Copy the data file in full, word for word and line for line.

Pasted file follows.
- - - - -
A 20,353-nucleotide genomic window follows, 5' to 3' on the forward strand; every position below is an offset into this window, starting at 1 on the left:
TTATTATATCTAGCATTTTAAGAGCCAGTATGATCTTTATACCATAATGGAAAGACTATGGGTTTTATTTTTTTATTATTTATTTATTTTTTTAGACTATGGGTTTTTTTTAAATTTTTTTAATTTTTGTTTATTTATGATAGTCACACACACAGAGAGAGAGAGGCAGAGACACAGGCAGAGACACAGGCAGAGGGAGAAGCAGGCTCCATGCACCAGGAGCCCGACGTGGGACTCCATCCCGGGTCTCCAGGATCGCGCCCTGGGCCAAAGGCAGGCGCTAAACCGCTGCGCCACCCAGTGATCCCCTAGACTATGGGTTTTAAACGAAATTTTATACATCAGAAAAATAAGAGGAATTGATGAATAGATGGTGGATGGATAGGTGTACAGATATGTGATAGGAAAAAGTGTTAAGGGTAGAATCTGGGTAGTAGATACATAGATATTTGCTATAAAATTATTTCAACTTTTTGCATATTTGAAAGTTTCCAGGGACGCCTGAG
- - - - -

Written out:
A 20,353-nucleotide genomic window follows, 5' to 3' on the forward strand; every position below is an offset into this window, starting at 1 on the left:
TTATTATATCTAGCATTTTAAGAGCCAGTATGATCTTTATACCATAATGGAAAGACTATGGGTTTTATTTTTTTATTATTTATTTATTTTTTTAGACTATGGGTTTTTTTTAAATTTTTTTAATTTTTGTTTATTTATGATAGTCACACACACAGAGAGAGAGAGGCAGAGACACAGGCAGAGACACAGGCAGAGGGAGAAGCAGGCTCCATGCACCAGGAGCCCGACGTGGGACTCCATCCCGGGTCTCCAGGATCGCGCCCTGGGCCAAAGGCAGGCGCTAAACCGCTGCGCCACCCAGTGATCCCCTAGACTATGGGTTTTAAACGAAATTTTATACATCAGAAAAATAAGAGGAATTGATGAATAGATGGTGGATGGATAGGTGTACAGATATGTGATAGGAAAAAGTGTTAAGGGTAGAATCTGGGTAGTAGATACATAGATATTTGCTATAAAATTATTTCAACTTTTTGCATATTTGAAAGTTTCCAGGGACGCCTGAG